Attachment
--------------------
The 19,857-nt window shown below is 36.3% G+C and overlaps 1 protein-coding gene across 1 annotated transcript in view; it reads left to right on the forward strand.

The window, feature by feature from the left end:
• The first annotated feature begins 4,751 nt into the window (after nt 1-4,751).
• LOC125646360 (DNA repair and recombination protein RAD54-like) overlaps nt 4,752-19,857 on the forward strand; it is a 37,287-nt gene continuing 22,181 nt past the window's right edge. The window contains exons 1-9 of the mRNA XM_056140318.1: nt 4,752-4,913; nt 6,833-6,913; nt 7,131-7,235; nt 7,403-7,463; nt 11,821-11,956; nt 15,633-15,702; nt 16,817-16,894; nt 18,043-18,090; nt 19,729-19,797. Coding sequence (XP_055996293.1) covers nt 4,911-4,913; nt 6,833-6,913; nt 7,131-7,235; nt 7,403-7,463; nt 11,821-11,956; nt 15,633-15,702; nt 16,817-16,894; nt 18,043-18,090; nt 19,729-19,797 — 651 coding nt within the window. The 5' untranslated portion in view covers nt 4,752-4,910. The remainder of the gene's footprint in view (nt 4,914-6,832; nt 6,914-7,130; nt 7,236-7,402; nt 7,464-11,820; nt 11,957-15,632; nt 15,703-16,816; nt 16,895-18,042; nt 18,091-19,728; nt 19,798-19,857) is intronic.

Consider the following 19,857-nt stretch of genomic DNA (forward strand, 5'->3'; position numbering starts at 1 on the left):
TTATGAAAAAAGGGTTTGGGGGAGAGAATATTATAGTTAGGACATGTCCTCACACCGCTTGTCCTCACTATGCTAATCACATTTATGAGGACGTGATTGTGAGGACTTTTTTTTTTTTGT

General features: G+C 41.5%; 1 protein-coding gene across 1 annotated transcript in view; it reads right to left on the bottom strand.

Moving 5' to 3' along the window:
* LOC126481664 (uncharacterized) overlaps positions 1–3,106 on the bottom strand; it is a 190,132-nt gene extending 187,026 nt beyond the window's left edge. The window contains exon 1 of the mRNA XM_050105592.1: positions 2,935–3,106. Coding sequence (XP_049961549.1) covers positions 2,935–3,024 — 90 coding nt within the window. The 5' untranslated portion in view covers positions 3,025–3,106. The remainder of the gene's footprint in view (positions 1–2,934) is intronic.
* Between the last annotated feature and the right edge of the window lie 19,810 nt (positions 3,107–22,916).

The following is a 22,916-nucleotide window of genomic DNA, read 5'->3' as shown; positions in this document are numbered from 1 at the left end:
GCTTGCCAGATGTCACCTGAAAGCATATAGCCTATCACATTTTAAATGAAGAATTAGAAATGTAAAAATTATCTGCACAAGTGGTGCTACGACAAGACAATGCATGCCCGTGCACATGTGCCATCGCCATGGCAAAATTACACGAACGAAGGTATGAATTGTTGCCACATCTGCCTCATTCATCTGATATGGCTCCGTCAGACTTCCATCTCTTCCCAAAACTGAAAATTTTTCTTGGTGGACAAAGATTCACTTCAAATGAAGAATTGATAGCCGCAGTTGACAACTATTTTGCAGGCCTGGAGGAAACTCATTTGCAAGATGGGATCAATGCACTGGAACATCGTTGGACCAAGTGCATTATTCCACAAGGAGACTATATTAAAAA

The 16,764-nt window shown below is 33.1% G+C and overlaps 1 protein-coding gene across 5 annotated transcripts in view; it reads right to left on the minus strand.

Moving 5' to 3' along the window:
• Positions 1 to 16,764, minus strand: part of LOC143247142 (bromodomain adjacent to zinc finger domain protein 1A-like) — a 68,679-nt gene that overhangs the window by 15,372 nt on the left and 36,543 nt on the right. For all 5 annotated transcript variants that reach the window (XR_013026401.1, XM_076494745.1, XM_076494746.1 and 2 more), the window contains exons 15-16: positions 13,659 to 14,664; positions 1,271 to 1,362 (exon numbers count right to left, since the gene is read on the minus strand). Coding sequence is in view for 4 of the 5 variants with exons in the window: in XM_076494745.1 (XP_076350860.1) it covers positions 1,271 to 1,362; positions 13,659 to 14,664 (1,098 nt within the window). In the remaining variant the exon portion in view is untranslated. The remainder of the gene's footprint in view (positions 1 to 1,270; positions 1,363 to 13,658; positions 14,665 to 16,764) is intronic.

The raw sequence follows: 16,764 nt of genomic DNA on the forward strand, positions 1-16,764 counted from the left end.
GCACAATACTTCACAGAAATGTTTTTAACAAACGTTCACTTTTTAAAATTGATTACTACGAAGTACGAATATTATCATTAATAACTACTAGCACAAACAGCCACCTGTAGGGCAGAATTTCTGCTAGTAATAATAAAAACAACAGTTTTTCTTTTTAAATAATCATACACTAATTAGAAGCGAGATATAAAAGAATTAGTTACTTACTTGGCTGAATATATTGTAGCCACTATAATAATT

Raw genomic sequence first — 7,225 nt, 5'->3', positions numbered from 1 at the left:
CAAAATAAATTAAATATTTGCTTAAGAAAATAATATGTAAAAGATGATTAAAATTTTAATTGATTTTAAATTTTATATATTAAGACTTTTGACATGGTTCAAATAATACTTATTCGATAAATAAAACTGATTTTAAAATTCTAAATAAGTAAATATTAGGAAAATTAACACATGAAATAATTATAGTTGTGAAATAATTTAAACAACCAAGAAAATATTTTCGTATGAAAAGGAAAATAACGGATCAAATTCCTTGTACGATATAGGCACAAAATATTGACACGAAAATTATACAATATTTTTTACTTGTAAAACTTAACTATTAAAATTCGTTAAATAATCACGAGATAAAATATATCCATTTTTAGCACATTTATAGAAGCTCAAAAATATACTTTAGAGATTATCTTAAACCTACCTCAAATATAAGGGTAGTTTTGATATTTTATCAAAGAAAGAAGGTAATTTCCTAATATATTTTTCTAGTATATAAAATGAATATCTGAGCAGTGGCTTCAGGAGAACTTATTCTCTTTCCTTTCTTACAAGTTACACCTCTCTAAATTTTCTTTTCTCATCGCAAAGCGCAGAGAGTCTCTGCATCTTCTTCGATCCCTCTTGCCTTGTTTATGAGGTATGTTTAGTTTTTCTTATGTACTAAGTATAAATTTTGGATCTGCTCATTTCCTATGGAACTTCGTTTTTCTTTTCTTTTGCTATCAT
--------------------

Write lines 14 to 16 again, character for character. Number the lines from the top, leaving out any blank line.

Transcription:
Moving 5' to 3' along the window:
• Positions 1 to 16,764, minus strand: part of LOC143247142 (bromodomain adjacent to zinc finger domain protein 1A-like) — a 68,679-nt gene that overhangs the window by 15,372 nt on the left and 36,543 nt on the right. For all 5 annotated transcript variants that reach the window (XR_013026401.1, XM_076494745.1, XM_076494746.1 and 2 more), the window contains exons 15-16: positions 13,659 to 14,664; positions 1,271 to 1,362 (exon numbers count right to left, since the gene is read on the minus strand). Coding sequence is in view for 4 of the 5 variants with exons in the window: in XM_076494745.1 (XP_076350860.1) it covers positions 1,271 to 1,362; positions 13,659 to 14,664 (1,098 nt within the window). In the remaining variant the exon portion in view is untranslated. The remainder of the gene's footprint in view (positions 1 to 1,270; positions 1,363 to 13,658; positions 14,665 to 16,764) is intronic.

The raw sequence follows: 16,764 nt of genomic DNA on the forward strand, positions 1-16,764 counted from the left end.